Safe distance

I’ve gone back to work after almost three weeks at home. Things changed quickly during that period. The streets are deserted. In the psychiatric unit where I work, there are very few patients and activities, and safety measures are in effect. There’s free food in the canteen for the staff at the NHS hospital next door. Long lines to get your hot lunch, and I was heartened to see so many people together. The macaroni and cheese was decent.

The underground is still running. The trains come every 20 minutes. At the station entrance, signs and messages repeat that transport is for essential workers only, and the rest of the population must remain at home. The station is deserted at 5:00 PM. I can see just two other individuals, waiting far from me on the platform. The passenger car is mostly empty, a sign that people are respecting the guidelines.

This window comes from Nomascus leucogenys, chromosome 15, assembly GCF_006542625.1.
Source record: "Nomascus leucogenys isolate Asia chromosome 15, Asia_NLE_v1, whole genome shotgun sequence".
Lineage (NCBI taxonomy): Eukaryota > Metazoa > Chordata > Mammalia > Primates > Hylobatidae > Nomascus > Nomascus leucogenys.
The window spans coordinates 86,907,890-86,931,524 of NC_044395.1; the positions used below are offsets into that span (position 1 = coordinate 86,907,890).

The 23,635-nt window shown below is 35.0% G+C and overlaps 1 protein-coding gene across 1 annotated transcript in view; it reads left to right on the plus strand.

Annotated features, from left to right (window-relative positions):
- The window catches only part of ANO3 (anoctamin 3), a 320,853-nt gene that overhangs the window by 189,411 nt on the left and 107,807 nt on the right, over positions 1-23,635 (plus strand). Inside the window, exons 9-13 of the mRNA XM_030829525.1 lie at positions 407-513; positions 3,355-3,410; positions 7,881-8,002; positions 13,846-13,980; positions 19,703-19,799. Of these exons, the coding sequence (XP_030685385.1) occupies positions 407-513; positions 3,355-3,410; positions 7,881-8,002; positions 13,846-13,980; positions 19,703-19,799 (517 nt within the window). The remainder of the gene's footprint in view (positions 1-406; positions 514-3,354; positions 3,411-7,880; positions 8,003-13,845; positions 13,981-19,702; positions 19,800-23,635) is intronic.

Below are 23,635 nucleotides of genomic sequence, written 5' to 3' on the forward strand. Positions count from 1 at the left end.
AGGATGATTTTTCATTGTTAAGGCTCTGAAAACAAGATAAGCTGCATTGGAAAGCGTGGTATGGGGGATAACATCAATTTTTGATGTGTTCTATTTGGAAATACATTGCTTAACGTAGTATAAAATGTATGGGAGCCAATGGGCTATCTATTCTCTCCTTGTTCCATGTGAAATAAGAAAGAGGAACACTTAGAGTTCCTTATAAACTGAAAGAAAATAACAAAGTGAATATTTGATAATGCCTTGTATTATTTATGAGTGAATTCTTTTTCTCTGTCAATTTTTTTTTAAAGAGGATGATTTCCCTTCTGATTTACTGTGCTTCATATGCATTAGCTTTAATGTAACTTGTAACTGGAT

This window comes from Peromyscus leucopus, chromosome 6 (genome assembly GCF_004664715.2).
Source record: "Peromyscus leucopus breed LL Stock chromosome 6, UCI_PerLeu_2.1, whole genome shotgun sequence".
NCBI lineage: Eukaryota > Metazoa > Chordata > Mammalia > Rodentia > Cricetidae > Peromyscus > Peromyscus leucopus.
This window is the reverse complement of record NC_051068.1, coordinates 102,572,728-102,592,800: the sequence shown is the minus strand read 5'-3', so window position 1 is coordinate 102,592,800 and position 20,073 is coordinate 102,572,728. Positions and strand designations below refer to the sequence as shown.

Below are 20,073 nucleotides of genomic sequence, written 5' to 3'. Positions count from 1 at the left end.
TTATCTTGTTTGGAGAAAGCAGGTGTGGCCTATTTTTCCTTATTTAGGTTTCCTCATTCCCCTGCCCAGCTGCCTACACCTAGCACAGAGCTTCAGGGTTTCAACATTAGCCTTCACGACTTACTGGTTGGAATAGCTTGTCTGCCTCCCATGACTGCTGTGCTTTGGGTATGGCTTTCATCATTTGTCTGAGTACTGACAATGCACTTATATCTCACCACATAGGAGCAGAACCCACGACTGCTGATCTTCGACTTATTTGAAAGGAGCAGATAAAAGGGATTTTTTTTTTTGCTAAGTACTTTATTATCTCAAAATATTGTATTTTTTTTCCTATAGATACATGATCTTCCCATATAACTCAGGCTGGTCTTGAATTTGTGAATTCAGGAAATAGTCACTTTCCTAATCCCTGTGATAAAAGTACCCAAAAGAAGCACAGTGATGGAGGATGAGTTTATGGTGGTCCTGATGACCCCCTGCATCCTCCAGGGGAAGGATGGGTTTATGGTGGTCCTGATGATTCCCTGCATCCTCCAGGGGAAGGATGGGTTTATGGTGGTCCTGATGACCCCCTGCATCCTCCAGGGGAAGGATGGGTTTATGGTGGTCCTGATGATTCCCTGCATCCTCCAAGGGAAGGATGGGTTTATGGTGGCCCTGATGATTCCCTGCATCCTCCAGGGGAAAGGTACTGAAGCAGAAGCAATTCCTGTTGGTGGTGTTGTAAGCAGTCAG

Right now it is easier to find people in green areas or parks. The British government authorizes the practice of some kind of outdoor exercise per day, as long as social distancing of 2 meters is maintained. This is an excellent idea. It’s good for physical and mental health, especially with the return of the sun after a long winter. Benches and playgrounds have been cordoned off to prevent contagion. I see a very odd woman in a jogging suit and mask, using a bench to exercise with baby wipes in her hands. In general, people respect the recommended distance — some even shout a warning if you are distracted and approach within 1.95 meters.